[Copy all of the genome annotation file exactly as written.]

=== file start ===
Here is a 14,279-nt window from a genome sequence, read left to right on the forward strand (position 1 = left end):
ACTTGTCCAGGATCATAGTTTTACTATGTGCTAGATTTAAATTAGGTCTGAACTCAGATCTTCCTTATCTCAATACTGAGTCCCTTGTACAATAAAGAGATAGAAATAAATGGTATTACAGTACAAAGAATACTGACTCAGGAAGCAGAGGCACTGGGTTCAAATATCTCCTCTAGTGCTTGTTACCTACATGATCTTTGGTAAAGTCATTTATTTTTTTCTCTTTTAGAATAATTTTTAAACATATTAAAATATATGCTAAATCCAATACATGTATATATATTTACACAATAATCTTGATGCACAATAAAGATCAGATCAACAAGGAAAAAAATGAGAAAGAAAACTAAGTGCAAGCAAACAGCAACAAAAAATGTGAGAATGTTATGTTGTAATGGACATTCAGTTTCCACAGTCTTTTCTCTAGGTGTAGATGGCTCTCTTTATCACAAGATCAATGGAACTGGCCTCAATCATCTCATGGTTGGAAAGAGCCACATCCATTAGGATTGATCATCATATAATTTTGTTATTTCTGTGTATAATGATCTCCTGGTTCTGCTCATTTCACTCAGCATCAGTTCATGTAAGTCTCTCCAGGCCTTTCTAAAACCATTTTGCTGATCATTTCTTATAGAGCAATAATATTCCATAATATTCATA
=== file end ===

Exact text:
Here is a 14,279-nt window from a genome sequence, read left to right on the forward strand (position 1 = left end):
ACTTGTCCAGGATCATAGTTTTACTATGTGCTAGATTTAAATTAGGTCTGAACTCAGATCTTCCTTATCTCAATACTGAGTCCCTTGTACAATAAAGAGATAGAAATAAATGGTATTACAGTACAAAGAATACTGACTCAGGAAGCAGAGGCACTGGGTTCAAATATCTCCTCTAGTGCTTGTTACCTACATGATCTTTGGTAAAGTCATTTATTTTTTTCTCTTTTAGAATAATTTTTAAACATATTAAAATATATGCTAAATCCAATACATGTATATATATTTACACAATAATCTTGATGCACAATAAAGATCAGATCAACAAGGAAAAAAATGAGAAAGAAAACTAAGTGCAAGCAAACAGCAACAAAAAATGTGAGAATGTTATGTTGTAATGGACATTCAGTTTCCACAGTCTTTTCTCTAGGTGTAGATGGCTCTCTTTATCACAAGATCAATGGAACTGGCCTCAATCATCTCATGGTTGGAAAGAGCCACATCCATTAGGATTGATCATCATATAATTTTGTTATTTCTGTGTATAATGATCTCCTGGTTCTGCTCATTTCACTCAGCATCAGTTCATGTAAGTCTCTCCAGGCCTTTCTAAAACCATTTTGCTGATCATTTCTTATAGAGCAATAATATTCCATAATATTCATA